High school sweethearts, Lukiah Nakabembe and Abdullah Mulumba moved to the US and started a life
together. None of them knew of any sickle-cell sufferers in their families. Unknown as well was that they
were both carriers of the disease, a recipe that gives a 25 per cent chance of begetting a sufferer, a 25
per cent chance of a perfectly normal child and a 50 per cent chance of getting a carrier. Three days
after the birth of their first born, they were told their now nine-year-old daughter, Mariam Carol
Zawedde Mulumba was a sickler. “I knew how sicklers were treated in Uganda; like walking corpses.
That I had given birth to one was very painful because I knew she would suffer all through life taking
medicine. I cried so much and was very depressed. The baby was so sick I sometimes just thought of
poisoning myself and leaving all the suffering behind. I wished so many times that I had aborted,” Ms
Mulumba agonisingly recalls her feelings.
Her family back in Uganda was sympathetic but found their own reasons to explain the situation:
“Maybe you cursed someone or took birth control pills to end up with such a baby,” they would query
her. The couple does not remember the number of times they had to call emergency at 2a.m. in the
mornings when their daughter was very badly off. They always had a bag packed and ready to run off to
hospital for these kinds of crises. But when she went on the Internet, Ms Mulumba could not believe the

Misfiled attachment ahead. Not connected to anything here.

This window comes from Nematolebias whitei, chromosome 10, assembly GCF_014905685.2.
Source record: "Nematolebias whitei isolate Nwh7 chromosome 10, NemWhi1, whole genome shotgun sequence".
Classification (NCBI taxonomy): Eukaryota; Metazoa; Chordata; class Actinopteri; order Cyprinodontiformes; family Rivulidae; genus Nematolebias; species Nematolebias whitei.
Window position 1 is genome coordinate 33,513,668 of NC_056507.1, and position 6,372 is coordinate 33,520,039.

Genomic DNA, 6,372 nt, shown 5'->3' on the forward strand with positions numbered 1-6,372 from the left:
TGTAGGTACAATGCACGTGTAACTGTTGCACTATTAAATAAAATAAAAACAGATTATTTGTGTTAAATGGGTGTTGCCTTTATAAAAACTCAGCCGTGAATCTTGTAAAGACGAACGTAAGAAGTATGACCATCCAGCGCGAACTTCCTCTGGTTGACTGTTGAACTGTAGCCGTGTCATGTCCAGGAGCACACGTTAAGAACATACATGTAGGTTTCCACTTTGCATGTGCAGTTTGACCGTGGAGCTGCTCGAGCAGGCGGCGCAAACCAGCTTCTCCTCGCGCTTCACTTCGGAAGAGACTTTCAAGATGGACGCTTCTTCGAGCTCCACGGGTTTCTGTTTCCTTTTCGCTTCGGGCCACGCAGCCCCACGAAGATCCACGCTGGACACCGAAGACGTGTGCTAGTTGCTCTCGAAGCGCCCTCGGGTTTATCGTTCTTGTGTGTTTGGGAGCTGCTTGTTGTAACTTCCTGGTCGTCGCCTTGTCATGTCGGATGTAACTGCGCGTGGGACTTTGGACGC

suffering that Ugandan Sickle Cell sufferers went through.
“They didn’t have a website and there was not that much coverage of sickle cell suffering in Uganda.
This means people didn’t think it was an issue. Their ward at Mulago was in very bad shape and their
families were not giving them the necessary care and support. People were still ignorant about the
disease seeking traditional medicine and pastors’ prayers for healing.”She felt lucky that at least her
daughter was getting the necessary medication and care. But she wanted to give the same benefits to
other sufferers in Uganda. With her husband, in 2005 they formed the Uganda-American Sickle Cell
Rescue Fund to provide support and information to these forgotten and neglected group of people.
The family supported sickle cell initiatives through local sickle cell organisation until 2011 where then
Captain Lukiah mulumba met with Hajj Bulaimu Muwanga Kibirige at the UNAA Convention in Dallas
Texas. At this forum, she lamented the misappropriation and abuse of funds which the local community
based organisations were doing. This meeting led to the creation of the Uganda American sickle Cell
rescue fund Uganda, an initiative solely formed to support sickle cell activities in Uganda.
Since 2013 we have worked as Uganda American Sickle Cell Rescue Fund .But following the resolution of
10.1 which took effect on 30th March 2016 following the 10th Board Meeting held at Roofings Lubowa
on the 29th of March 2016 we are now Uganda Sickle Cell Rescue foundation.